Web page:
5 skills your child should master by preschool
You may not be able to help your child's physical growth, but you can help their mental growth! Learn these 5 skills your child should master by preschool
Kids are like weeds; they sprout up and they just won't quit growing! There's really not much that parents can do to help or hinder how fast their kids grow physically. As fast as kids seemingly grow before our eyes, it's important to note that during that time, they're also growing mentally.
Unlike physical growth, there's quite a lot that parents can do to help the mental growth of their kids. One way to assist in their cognitive development is to make sure that they have all the right tools to succeed.
Kristen Organowski Ph.D. believes there a handful of lessons and skills that your children should have mastered by the time they've reached preschool. Oragnowski, a mother of three, is no stranger to the concept of raising children. She's made sure that her children were equipped with these skills, and stands firm that they are absolutely essential to a child's success moving forward.
Check out Organowski's list of skills your child should master by preschool:
Apart from the fact that these are common signs of respect and shows that your child practices proper etiquette, having the ability to use these terms displays that your child understand basic social cues. Furthermore, if your child is able to ask for something politely, and proceed to thank someone upon receiving it, it speaks of your child's ability to recognise how civilised society functions.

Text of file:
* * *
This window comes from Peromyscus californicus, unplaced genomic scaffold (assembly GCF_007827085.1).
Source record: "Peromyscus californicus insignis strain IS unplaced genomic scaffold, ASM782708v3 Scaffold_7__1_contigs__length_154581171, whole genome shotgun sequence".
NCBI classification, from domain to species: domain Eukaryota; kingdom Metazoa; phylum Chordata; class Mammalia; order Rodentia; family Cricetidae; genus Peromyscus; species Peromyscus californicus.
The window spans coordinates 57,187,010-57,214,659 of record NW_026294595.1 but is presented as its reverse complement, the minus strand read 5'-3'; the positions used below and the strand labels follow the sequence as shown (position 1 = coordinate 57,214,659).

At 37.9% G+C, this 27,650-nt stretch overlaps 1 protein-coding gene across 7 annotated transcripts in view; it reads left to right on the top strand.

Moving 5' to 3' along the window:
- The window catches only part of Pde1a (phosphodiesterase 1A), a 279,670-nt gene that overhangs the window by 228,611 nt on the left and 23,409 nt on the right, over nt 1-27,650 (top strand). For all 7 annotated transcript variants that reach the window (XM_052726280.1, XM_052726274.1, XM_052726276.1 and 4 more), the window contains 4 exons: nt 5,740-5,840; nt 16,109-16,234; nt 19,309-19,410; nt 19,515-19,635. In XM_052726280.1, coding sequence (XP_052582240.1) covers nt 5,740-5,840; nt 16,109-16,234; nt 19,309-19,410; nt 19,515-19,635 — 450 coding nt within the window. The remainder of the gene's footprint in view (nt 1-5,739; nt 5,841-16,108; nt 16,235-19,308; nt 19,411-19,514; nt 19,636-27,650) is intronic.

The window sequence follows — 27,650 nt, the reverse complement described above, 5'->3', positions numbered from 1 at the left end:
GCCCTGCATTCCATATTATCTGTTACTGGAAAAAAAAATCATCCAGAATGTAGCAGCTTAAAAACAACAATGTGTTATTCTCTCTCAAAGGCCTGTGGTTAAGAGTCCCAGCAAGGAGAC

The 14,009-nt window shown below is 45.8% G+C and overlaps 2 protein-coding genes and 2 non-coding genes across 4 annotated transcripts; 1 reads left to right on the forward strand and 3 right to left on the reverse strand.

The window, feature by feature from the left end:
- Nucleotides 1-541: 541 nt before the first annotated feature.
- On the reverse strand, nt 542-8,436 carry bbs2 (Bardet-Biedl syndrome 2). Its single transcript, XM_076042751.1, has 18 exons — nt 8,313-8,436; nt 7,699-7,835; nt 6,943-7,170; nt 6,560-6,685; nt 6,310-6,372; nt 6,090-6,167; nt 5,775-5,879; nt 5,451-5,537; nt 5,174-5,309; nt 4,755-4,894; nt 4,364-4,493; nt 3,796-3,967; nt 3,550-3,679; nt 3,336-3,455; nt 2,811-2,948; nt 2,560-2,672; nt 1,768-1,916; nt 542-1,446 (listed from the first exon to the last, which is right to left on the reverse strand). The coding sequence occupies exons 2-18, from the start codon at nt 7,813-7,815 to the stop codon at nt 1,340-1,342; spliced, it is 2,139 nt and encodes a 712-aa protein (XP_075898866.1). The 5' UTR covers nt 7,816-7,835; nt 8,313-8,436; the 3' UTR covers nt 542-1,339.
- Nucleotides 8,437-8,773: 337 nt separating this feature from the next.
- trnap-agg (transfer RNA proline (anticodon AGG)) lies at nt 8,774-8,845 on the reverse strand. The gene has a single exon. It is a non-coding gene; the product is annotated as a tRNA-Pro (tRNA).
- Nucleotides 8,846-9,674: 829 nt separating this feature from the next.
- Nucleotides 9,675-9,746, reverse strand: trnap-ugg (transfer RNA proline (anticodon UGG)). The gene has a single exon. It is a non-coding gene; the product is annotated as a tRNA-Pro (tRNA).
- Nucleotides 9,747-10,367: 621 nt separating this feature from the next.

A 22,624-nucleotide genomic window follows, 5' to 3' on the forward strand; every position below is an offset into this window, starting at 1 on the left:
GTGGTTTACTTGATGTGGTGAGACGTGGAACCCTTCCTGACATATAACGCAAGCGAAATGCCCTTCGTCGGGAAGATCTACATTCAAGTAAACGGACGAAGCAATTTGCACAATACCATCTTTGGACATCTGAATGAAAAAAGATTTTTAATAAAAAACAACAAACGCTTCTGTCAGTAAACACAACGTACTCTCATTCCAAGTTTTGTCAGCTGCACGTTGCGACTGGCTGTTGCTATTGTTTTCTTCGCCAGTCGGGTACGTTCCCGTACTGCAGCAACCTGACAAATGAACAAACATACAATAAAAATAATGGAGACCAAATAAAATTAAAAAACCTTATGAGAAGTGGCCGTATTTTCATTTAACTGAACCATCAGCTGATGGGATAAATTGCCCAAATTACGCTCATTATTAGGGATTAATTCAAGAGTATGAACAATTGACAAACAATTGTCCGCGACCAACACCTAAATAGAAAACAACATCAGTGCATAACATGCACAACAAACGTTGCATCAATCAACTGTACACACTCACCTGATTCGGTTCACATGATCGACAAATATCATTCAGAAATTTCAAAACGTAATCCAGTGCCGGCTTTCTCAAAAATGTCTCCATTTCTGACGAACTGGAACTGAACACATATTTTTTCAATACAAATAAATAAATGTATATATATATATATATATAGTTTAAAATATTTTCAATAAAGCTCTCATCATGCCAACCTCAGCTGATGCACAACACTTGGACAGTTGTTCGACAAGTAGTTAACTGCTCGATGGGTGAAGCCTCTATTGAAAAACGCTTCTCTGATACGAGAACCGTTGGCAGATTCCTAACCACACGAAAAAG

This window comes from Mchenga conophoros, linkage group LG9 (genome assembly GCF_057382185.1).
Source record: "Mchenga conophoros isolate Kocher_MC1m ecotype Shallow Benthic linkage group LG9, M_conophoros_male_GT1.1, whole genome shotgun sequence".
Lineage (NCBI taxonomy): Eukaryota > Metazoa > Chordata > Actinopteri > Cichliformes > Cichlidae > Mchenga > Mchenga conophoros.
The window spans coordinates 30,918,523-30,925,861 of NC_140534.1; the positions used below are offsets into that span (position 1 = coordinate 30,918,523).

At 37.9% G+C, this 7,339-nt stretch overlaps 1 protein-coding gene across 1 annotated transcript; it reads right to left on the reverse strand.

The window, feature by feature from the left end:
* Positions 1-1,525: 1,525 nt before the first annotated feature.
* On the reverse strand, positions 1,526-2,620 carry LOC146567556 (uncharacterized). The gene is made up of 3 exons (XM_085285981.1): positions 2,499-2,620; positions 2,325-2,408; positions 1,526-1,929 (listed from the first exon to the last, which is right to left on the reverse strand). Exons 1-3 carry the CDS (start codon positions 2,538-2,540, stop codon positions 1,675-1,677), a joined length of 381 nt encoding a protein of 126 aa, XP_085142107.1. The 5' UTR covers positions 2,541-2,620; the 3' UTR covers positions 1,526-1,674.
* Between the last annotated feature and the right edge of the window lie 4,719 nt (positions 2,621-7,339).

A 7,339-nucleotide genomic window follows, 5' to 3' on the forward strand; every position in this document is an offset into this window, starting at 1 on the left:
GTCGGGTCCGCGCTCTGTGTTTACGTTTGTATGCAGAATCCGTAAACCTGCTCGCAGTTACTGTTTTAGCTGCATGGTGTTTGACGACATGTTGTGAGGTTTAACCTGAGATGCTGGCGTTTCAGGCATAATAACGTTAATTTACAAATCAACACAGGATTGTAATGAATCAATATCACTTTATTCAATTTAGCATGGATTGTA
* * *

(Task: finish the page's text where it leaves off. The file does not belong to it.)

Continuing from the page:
Learn more essential skills your child should know by preschool by clicking next!
"No one likes to hear the word 'no,' but everyone should be able to hear it without throwing a tantrum," says Organowski. Preschool students should have this skill mastered because, like entry #1, it shows a sense of understanding in your children. Kids who have mastered this particular skill are more adept learners because they understand what is okay, and what is not.
"No matter what age we are, perfectionism can deter our capacity for learning and enjoyment. Not admitting when we do make mistakes can be just as disruptive to our lives," Organowski claims. If a child of this age is able to own up to their mistakes, they display maturity that will eventually develop into amazing social skills. It helps plant the seed of leadership as well. Your child should be able to have a sense of humility and an understanding that no one is perfect. Having this skill at an early age will do wonders for them down the road.
Children of all ages can all use a bit of structure. If your kids are able to understand the basic of functions of structure (i.e. rules and guidelines) then they understand why abiding by certain rules are needed. They recognise the basics of what is good and what is not, and it helps them to understand what is fair and what is not. This lesson will undoubtedly lead to better behavior at home and in the classroom.
This may come as a surprise considering children seemingly fire off questions every second of the day, but it's more important that they ask questions in the learning environment. Kids who don't shy away from asking their teachers questions are obviously more susceptible to learning new information. It's important that your children understand the concept of "ask and you shall receive."
If you found this information helpful, check out Dr. Oganowski's blog site, Every Other Moment.
This article was based on a post from Mom.me
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